David Stradley, Producing Artistic Director, offers a differing opinion from Mental Floss, saying Romeo and Juliet (which Del Shakes took to all three counties of Delaware this past Fall) “is up there among dirtiest/naughtiest,” yet it doesn’t even make the aforementioned top ten list.


And while vampires may be acceptable fodder for even children’s entertainment (Bunnicula, Mona the Vampire, Marceline from Adventure Time), they are excellent examples of sex and lust metaphorically not-so-well-disguised in literary characters. Ballet is a brilliant art form for expressing concepts metaphorically, and First State Ballet Theatre has put vampires on stage twice in recent years with world premieres of Dracula and Irene, complete with neck nuzzling and hypnotic attraction.


One only has to search the calendars of the major stages in Wilmington, like The Queen and The Grand (which is said to have long-ago hosted vaudeville, if not burlesque), to find low-hanging naughty fruit like drag brunches, bump-and-grind shows (Chippendales dancers will be in town in February) and potty-mouthed comics. Wilmington has even brought recent scandals full circle: The Queen welcomed Sandra Bernhard in 2014, six years after her unceremonious suburban cancellation, and The Grand welcomed John Waters in 2013.


Not satisfied with singular outrage, Bootless is tripling down on the lascivity this season. They just completed Calendar Girls this fall, in which senior ladies pose naked for charity, and Porn Awards, the Musical swings through in May. Adding to the fun is an “After Glow After Party” happening weekend nights of the May run – costumes encouraged!


Be sure to catch GRINDR: The Opera at Bootless Stageworks, January 31 through February 15. With musical styles ranging from baroque to contemporary pop, it is a daring, humorous look at the changing landscape of gay relationships, and the greatest catalyst for the shift. Characters in include a mythical siren from remote antiquity who has been awoken from her millennial slumber by technology, along with Devon (a romantic), Tom (a cynic), Jack (a twink) and Don (a Daddy). Though the opera lives in the world of parody, it touches on serious hot-button issues that exist in the gay community.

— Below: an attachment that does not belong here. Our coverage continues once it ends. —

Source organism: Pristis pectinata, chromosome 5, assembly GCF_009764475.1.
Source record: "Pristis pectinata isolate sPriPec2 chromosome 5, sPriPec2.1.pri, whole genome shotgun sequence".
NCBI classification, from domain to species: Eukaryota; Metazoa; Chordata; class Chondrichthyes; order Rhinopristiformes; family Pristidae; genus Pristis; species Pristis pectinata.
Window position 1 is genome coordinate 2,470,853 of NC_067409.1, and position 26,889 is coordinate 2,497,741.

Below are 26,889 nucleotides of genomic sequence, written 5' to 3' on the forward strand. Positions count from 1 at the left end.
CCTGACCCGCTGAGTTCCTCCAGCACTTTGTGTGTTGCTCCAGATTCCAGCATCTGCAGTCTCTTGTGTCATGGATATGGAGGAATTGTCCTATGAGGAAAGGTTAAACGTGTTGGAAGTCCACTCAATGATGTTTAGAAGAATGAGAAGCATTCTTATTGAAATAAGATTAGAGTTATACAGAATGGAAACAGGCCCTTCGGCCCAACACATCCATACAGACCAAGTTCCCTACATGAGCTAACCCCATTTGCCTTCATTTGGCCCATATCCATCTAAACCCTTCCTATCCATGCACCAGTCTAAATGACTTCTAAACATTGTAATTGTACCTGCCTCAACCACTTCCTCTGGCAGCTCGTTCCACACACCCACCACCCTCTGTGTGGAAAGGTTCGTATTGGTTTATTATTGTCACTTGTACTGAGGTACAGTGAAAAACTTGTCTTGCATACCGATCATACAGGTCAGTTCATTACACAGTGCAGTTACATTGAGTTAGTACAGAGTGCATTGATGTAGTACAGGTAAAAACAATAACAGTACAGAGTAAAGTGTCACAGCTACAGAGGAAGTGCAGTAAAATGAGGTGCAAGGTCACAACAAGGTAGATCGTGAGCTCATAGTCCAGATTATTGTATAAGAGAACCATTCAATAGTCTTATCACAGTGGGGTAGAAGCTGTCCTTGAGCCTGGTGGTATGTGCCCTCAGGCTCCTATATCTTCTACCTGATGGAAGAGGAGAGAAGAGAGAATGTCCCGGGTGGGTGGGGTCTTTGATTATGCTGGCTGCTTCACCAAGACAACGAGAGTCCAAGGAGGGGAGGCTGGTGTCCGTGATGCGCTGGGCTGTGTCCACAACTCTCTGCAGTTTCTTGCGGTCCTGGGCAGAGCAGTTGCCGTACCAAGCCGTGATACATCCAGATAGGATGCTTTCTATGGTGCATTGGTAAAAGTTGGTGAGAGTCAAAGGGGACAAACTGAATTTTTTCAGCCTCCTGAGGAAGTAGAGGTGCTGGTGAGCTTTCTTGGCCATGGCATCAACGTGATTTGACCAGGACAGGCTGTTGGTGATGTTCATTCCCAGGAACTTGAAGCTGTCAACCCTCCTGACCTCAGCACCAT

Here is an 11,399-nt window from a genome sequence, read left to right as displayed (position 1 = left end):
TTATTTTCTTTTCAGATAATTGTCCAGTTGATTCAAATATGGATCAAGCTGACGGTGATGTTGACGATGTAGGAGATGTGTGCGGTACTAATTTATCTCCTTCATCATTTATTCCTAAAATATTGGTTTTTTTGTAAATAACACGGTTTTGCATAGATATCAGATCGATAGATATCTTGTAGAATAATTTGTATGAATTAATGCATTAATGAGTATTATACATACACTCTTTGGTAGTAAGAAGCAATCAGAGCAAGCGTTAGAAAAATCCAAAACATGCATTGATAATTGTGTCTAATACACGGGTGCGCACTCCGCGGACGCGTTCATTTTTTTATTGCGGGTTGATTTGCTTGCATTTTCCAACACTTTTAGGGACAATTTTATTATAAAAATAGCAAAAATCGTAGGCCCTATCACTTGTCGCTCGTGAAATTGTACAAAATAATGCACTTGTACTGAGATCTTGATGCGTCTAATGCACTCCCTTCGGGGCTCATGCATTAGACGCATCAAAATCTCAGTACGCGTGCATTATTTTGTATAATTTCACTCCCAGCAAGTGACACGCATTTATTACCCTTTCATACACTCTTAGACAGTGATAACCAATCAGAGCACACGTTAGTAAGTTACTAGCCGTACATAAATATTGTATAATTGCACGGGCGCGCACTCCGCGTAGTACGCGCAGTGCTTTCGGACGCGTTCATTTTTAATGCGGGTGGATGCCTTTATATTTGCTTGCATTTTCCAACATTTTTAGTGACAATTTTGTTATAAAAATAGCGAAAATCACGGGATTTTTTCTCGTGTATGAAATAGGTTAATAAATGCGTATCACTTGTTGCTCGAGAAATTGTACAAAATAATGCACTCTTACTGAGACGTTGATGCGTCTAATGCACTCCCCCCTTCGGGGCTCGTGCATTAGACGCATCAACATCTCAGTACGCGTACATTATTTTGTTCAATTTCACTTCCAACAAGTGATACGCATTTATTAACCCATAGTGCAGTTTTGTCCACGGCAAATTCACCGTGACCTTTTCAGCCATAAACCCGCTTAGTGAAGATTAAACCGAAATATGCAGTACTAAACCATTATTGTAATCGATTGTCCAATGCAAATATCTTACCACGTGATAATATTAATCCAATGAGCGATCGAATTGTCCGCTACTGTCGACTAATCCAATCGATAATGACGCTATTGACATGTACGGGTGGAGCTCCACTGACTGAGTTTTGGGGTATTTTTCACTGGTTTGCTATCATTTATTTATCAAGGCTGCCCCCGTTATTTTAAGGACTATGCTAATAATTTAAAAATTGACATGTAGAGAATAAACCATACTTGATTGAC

When asked how Don Giovanni might influence his work on GRINDR, director Kimball says, “John Lehmeyer was one of my mentors, as was Nic Muni, both of whom directed productions of Don Giovanni for OperaDelaware. They both tackled an opera’s theme ‘head on.’ If the opera was about a sexual predator (Don Giovanni) with an insatiable appetite who exploited his social and economic privileges to gain sexual favors, that’s what they showed on stage, no holds barred.”


Kimball postulates that if his mentors had to direct the show today, they might reference Jeffrey Epstein or Harvey Weinstein. Their influence carries over to his 2020 work, with Kimball saying, “Having seen Mr. Muni’s depiction of kinky S&M sex in his Giovanni production (in a Leporello-Zerlina duet) and Mr. Lehmeyer’s famous nude shower scene (Giovanni’s aria), both onstage in Wilmington, it probably freed me up to think that 20 years later the city was ready for the sex scenes in GRINDR.”


He says that the opera asks some pertinent questions, like: Is there more to love than instant gratification? When we connect on a dating app, are we presenting our “real” self, or an idealized avatar? Is it possible to forgive a lover who strays?


  • GRINDR: The Opera
    GRINDR: The Opera